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How to Transition your Toddler From a Crib to a Bed

Heidi Brewer

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How to Transition your Toddler From a Crib to a Bed

A child's life has many milestones. One of the biggest is the transition from sleeping in a crib to a toddler (or twin) bed. While the child may be excited about getting a more grown-up bed, parents are keen to navigate a smooth transition. After all, sleep deprivation is something most parents are keen to avoid! 


Deciding when the best time to "graduate" your child to a bed can feel complicated, as can managing the transition, but it doesn't have to be scary. Here are some things to consider:

Timing is Everything

The general rule of thumb is that it's best to transition when your child starts climbing out of the crib. Toddlers can hurt themselves climbing out. In the worst-case scenario, they may end up on the floor with the crib on top of them.


However, many people move their children too early. It's generally best not to make the move before your child is two years old and, in some cases, closer to three. Around one year of age you should put the mattress all the way down and not leave anything in the crib, such as bumpers, that would assist them in an escape. 


If you have a new baby on the way, it's best not to move the older sibling as soon as the new baby arrives. The toddler might see the baby get their old crib and become jealous, which can set the stage for sibling rivalry later on.


Consider a second crib if your children are close together in age. Otherwise, move the toddler before you give birth, ideally by a month or two.

Childproofing is Vital

Once your toddler is in a bed, there is a likely chance they will climb out in the middle of the night. A good place to start is placing a baby gate at the entrance to their room and ensuring it's properly secured. You should then:


  • Anchor any furniture that might be climbable so that it can't tip.
  • Cover all electrical outlets in your child's room.
  • Install window guards.
  • Pull up window-blind cords so they can't reach them.
  • Remove any toys they might ask to play with, anything that is too tempting, and, for your sanity, anything that makes noise.
  • Remove items that could be knocked or pulled over.

They will get out of bed, and they will play, possibly in the middle of the night. The trick is to make it as safe as possible when this happens.

Give Them Agency

Toddler beds take crib size mattresses. Some people feel it is easier and more economical to go straight to a twin bed. Either way, give your child some choice and agency about their new bed—nothing will build enthusiasm faster!


Let them help select bedding, even if they're still young. By this age, your child will probably be starting to show a preference toward certain colors. If they want bright primaries, give them bright primaries, it is their bed after all!


Include their favorite stuffed animals. You could even add a new stuffed animal that they're more excited about. Either way, let them have some feeling of control over their new bed and being a "big kid."

Starry Night Blue

Start at Nap Time

One of the biggest mistakes parents make is taking a tired, cranky toddler, sticking them in their new bed, and expecting them to sleep.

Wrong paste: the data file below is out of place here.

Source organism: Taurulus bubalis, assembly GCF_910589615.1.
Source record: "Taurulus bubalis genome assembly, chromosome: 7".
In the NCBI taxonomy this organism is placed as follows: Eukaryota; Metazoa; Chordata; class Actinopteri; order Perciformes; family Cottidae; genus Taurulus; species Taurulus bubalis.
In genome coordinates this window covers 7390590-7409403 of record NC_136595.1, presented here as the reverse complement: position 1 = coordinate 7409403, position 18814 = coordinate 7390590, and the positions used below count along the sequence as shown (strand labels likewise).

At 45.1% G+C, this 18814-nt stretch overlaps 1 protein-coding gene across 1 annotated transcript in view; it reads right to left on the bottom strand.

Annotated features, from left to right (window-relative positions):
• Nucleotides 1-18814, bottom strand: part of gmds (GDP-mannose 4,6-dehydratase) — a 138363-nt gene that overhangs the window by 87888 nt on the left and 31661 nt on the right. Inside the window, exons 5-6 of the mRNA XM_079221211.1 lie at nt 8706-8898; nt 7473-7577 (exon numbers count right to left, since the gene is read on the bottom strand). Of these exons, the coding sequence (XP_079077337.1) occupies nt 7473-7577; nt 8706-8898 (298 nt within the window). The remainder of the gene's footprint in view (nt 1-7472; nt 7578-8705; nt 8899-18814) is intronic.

A more gradual adjustment helps, and the best way to do that is to start by using the new bed for nap time. Talk to your child and explain to them that they are moving to a big kid bed now. You could also let them use their bed for quiet playtime, especially if your child is not the best napper. 


Help your child feel at ease in their new bed by adding their comfort toys and bringing their favorite baby blanket—toddlers especially love playing with the satin edging on our Minky Baby Blankets.   

Hugs Apricot Vanilla, Hugs Baked Apple Pie, Hugs Almond Croissant

Create Bedtime and Wake Up Routines

Keep your child's bedtime routine as close as possible to what it was when they were still in a crib. If you have been using a nightlight, lullabies or white noise machine, keep them the same as much as possible. The only thing that should change is the substitution of a crib for a bed.


Since your child can get out of bed to get your attention, they probably will. Some parents like to leave a sippy cup of water in the room so if your child wakes up thirsty, they can get themselves a drink. However, this may not work with all children.


Consider reading bedtime stories that are literally about beds or going to sleep. There are several books out there designed to help with the transition. You can start reading them before the switch and then continue for a while after. Make sure to go over the routine of what you do when you go to bed.


As for waking up, a toddler alarm clock is an excellent idea. The easiest ones have colors, so when the clock is on green, your toddler will know they're allowed to get up. If you can't find one of those, then you can teach them the number six or seven and tell them they can't get out of bed before then. They may not get the message right away, but if you gently return them to bed, you can minimize your sleepless nights. If your child is potty training or potty trained, consider leaving a toddler potty in the room so they don't have to wake you up to go to the toilet.

Be Patient

Even adults can find it hard to sleep in a new bed, let alone toddlers. Going from a crib to a bed is a big transition, even if you keep everything else the same.


Moving your toddler to a bed is a significant milestone. It is important to accept that there might be a few sleepless nights—leaving quiet toys in the room can reduce the risk of them waking you up as well.


It may also be a great time to upgrade your toddler’s bedding. Take a look at our wonderful collection of baby and toddler blankets for your little one.

Sewn with love,